The hyperbole starts with the original hyperbolic term, “Holocaust.” This is, of course, that body of (literally) unbelievable hatred and sadistic murderousness visited upon the innocent, suffering masses of European Jewry during the Second World War by those (literally) unbelievably hateful and sadistic Germans and perhaps a few accomplices from within countries conquered and occupied by the Germans’ unbelievably hateful and sadistic armed forces.
Atop this firmly ensconced hyperbolic term is erected yet another hyperbole, the term, “denier” (no capitals). Here might be espied a case of hyperbolic “leverage”—the piling atop one hyperbole of yet another hyperbole, with which to attain new heights of deception, misguided sympathy and tragically even greater amounts of misguided antipathy toward the villains in the horror story thereby instilled in the minds of the gullible masses subjected thereto, in many cases, by law.
Most of those made to wear the scarlet “D” on their foreheads do not in any way, shape or form “deny” that National Socialist policy in Germany entailed grievous slights to the welfare of Jews within its territory, including especially Jews who had entered its territory in the tumultuous aftermath of World War I without the permission of the German government (“illegal immigration”). Nor do revisionists, who prefer that description to the prejudicial “denier,” deny that, as the global war against Germany wore on, Germany, like the United States, interned suspected enemies of its government in Spartan camps in remote territories.
But the “D” sticks, and it may not be denied, shaded, qualified, nor subjected to the slightest degree of nuance, as even those who oppose “Zionist” policies sometimes manage to duck the hyperbolic “anti-Semitic” label that their opponents seek to affix to them.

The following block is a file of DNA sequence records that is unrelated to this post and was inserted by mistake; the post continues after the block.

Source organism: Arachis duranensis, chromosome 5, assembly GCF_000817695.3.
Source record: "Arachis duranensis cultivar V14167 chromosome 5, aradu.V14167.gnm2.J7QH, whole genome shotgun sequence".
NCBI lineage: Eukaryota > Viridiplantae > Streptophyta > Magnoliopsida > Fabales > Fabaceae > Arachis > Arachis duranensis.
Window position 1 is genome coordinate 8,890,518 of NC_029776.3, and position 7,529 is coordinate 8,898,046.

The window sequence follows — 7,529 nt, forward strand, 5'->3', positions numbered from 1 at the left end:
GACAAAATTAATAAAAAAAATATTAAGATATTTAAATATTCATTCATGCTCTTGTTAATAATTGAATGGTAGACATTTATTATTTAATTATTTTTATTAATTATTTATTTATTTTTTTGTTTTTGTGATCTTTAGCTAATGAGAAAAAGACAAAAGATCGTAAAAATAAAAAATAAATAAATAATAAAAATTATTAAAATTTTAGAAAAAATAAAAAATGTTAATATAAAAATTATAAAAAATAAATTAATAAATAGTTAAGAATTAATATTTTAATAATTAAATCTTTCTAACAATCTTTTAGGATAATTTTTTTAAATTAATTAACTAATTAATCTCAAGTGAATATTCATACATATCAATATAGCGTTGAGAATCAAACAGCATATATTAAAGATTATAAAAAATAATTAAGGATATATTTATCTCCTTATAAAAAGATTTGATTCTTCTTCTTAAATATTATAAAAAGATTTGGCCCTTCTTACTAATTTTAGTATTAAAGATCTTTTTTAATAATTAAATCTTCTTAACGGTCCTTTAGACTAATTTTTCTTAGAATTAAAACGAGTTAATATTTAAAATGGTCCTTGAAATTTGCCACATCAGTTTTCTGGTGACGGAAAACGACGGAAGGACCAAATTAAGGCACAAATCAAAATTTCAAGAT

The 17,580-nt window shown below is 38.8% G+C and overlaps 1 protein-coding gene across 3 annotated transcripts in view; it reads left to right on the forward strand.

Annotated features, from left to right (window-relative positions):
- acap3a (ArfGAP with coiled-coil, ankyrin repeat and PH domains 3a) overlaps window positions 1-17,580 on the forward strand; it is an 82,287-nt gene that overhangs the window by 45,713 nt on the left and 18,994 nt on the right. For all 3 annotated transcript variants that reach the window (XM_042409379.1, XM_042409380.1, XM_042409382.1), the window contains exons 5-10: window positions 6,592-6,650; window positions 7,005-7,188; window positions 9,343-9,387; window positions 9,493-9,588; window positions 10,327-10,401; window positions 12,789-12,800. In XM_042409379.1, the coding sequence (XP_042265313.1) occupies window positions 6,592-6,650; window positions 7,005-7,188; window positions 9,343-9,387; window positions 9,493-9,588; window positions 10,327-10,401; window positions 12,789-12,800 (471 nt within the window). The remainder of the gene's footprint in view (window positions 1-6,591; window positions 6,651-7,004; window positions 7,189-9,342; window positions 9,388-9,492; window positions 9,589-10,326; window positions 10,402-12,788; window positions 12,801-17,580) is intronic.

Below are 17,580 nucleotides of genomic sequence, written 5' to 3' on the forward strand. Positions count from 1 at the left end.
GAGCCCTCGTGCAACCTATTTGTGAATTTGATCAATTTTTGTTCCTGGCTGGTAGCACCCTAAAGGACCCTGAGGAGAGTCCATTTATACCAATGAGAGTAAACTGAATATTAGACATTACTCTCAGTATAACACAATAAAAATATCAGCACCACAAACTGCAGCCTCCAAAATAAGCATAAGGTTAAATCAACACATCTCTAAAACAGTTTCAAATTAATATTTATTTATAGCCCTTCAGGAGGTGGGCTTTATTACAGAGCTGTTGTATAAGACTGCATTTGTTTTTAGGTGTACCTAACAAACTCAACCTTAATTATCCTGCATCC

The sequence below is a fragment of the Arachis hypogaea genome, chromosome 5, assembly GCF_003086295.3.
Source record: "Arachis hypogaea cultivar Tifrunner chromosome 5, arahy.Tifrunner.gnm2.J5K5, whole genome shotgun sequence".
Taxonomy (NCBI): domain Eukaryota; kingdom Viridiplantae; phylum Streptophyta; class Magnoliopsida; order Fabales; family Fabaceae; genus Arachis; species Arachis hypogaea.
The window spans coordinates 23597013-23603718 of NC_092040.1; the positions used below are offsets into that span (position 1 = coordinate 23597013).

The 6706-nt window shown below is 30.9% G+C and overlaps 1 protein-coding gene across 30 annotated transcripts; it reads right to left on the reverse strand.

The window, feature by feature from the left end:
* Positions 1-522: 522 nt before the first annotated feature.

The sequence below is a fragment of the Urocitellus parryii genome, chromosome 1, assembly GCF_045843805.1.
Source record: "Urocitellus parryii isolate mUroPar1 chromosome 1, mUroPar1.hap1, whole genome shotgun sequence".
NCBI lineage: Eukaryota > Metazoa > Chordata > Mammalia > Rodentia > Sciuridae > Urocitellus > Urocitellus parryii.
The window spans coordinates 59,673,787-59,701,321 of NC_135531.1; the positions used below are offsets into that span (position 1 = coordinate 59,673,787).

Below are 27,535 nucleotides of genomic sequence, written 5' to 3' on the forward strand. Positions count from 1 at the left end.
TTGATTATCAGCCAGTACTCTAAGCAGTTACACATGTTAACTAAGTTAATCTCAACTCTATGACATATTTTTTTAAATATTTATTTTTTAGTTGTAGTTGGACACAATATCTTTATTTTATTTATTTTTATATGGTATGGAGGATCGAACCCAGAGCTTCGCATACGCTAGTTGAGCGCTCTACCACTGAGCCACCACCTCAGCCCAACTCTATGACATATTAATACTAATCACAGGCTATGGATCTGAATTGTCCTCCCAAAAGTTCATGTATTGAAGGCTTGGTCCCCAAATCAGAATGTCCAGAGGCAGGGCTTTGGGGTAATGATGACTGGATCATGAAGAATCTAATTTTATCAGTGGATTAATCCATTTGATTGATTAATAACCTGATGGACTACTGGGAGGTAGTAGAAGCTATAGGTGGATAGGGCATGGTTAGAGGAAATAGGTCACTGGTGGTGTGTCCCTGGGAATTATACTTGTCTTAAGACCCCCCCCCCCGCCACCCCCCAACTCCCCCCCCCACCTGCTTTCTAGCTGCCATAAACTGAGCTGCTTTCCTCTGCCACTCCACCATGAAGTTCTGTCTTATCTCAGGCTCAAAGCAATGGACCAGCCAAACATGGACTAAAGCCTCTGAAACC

Denial. Revisionists often question the notion that the German government had, or sought to implement, a policy to exterminate the Jews of Europe. These are “deniers.”
Others (many of the same ones) question that the German government designed, erected and operated gas chambers with which to kill millions of “racial undesirables.” These also are “deniers.”
Others (many of the same ones) question that the extermination program (see above) killed as many as six million Jews. These also are “deniers.”
Hyperbole. It is all hyperbole, compounded (leveraged upon itself). Holocaust Deniers (my capital letter).
Be warned, if you mean to apprehend the truth. And get away with it.
Let alone speak it.
 “Education” of the young, and impressionable, is required by law in many European countries and American states.
 Germany sought to deport to Poland those (most of them Jews) who had illegally immigrated to Germany after World War I, when Poland resolved in 1938 to cancel the citizenship of those who did not return to Poland by October 31 of that year.
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|Title:||Six Million Deniers—The Hyperbolic Holocaust|
|First posted on CODOH:||Nov. 14, 2016, 5:36 p.m.|